When the Big Bang happened 13.8 billion years ago, the universe was so dense that light could not pass through. It was not until some 380,000 years later that the light emitted from the Big Bang could move through space. And it is this light which has now been mapped to a higher level of detail than the few previous missions have been able to.

In addition to determining the age of the universe, work has also been done to calculate how quickly the universe is expanding and to understand its origins.

DTU researcher demonstrates extreme expansion of the universe
The prevailing theory today is that the universe started with a phase called inflation—an extreme expansion of the universe for a fraction of a second. It then grew to the gigantic, visible universe we know today, and which is still expanding.

This theory can be confirmed through specific measurements of a phenomenon called B-modes. This is polarized light, which has a size and a direction. According to the theory, this phenomenon can only occur in connection with inflation.

"The Planck mission has given us a lot more certainty in our knowledge of the early development of the universe."
Hans Ulrik Nørgaard-Nielsen

So if B-modes can be detected in the Planck data and verified, it will be the first direct empirical evidence showing that the inflation phase did indeed occur.

And, in fact, Hans Ulrik Nørgaard-Nielsen has succeeded in detecting B-modes in the data sets from Planck on two occasions.

“At the moment, I’m the only one who has demonstrated this, and if it holds true, we have thus demonstrated inflation empirically,” says the DTU researcher, who has just had his second article on the discovery published in the scientific journal Astronomische Nachrichten.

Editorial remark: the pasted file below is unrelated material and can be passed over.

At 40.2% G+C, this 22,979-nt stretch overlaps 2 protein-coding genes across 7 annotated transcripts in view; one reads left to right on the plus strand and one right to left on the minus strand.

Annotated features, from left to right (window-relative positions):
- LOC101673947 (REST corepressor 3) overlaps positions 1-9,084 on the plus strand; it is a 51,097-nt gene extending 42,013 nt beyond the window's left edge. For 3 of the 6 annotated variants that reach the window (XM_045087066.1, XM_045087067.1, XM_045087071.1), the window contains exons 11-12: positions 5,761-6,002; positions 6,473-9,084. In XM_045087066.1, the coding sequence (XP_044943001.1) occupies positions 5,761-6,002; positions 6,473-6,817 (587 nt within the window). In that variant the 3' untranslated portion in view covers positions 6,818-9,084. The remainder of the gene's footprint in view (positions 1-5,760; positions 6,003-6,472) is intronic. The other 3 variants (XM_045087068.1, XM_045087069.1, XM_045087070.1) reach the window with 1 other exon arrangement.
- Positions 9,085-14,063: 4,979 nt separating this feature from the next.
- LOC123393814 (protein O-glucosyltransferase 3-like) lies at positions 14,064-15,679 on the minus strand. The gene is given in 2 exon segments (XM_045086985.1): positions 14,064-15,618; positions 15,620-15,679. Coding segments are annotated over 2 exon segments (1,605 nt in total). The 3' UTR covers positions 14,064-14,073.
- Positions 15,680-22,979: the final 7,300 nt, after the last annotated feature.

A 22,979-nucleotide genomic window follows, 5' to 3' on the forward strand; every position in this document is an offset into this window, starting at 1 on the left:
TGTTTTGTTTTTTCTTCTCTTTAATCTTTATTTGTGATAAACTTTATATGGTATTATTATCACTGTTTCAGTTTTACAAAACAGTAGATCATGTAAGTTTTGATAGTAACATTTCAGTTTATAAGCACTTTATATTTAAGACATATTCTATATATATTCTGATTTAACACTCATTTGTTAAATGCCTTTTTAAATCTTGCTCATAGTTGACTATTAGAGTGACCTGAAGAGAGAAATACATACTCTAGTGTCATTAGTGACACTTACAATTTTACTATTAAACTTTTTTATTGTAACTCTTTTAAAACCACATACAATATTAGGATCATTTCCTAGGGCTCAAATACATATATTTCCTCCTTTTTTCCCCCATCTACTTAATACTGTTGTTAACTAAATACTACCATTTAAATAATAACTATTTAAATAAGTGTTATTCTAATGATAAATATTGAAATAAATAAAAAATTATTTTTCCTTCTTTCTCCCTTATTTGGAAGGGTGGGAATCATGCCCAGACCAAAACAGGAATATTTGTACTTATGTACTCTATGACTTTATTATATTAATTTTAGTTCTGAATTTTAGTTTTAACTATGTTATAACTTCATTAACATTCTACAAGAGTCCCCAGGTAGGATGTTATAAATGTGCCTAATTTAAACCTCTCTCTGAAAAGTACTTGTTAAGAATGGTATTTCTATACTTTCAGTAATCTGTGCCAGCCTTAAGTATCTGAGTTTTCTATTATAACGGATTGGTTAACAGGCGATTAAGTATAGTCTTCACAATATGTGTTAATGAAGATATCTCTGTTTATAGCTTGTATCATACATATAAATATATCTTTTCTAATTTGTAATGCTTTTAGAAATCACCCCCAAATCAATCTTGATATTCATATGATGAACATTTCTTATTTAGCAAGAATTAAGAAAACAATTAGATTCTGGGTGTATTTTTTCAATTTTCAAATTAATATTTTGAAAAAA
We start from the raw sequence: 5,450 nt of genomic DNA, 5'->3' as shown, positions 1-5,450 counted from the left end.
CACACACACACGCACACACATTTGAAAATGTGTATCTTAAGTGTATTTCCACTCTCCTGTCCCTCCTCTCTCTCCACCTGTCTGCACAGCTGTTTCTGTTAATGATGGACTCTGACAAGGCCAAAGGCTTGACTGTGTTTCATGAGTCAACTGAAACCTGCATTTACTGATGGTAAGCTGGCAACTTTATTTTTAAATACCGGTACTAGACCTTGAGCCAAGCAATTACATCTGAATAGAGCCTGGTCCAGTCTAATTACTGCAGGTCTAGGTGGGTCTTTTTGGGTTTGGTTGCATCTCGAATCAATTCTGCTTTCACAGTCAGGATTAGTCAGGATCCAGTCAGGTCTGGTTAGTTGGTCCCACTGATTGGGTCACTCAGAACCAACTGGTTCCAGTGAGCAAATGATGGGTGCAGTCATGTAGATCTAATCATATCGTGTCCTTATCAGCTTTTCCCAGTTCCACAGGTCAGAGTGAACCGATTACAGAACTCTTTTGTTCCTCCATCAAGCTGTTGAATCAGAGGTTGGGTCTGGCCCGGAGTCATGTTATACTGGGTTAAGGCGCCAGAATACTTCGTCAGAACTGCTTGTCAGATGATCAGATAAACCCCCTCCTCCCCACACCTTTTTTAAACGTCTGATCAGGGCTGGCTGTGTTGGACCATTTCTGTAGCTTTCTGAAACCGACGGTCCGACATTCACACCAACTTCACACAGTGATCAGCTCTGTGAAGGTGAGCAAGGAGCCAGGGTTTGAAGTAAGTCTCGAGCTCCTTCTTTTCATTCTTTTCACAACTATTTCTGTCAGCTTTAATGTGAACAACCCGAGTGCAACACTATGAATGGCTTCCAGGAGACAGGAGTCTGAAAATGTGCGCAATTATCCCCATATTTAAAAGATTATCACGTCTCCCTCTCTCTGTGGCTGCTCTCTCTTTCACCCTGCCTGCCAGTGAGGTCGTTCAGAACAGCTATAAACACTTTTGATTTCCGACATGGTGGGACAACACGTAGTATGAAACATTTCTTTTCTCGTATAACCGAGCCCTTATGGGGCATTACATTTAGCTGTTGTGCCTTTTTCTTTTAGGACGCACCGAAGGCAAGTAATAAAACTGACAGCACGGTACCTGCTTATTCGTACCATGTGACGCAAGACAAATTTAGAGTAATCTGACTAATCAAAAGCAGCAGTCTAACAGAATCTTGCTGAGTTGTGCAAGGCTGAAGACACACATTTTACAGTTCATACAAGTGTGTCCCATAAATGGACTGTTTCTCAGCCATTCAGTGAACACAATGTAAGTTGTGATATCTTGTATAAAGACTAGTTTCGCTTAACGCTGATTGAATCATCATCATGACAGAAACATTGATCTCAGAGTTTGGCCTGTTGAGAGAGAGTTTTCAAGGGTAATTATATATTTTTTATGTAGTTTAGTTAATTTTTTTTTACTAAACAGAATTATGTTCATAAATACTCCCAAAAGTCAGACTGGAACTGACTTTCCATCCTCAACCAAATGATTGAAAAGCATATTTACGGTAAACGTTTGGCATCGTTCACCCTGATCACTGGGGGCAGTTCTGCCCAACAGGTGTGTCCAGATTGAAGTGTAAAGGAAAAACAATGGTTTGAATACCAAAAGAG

However, there is no broad consensus among astronomers as to whether the B-modes and the demonstration of inflation are unequivocal.

“I’ve done the calculations based on two different data sets, and have reached the same result. Now it’s been published, and time will tell whether others will come to similar results and be able to confirm my findings along the way. That’s the nature of science,” says Hans Ulrik Nørgaard-Nielsen.

The last data set from the Planck mission was released by ESA earlier this summer. It is called ‘The Planck Legacy Data Release’.

This completes one of this millennium’s most significant space missions, on which DTU Space has made a big mark.

ESA's Planck-mission afsluttes 2018 med udgivelse af et sidste datasæt 'The Planck Lagacy Data release', som bruges til at generere et kort over det tidlige univers. (Illustration: ESA)

The illustration shows the distribution of heat in the universe in the form of small deviations.

The map has been composed on the basis of Planck’s measurements of variations in the cosmic microwave background in the form of remnant light emitted in connection with the Big Bang, which has been converted into small temperature differences. The red areas are hot spots in the universe, while the blue are cold spots.

Especially the blue, cold areas are interesting. The blue colour shows that the density was higher here than the average density in the early universe. This means that these areas may have gas clouds where the density is so high that they are able to contract using their own gravity. The formation of stars and galaxies can thus begin. The formation of our Milky Way, for example, started in this way.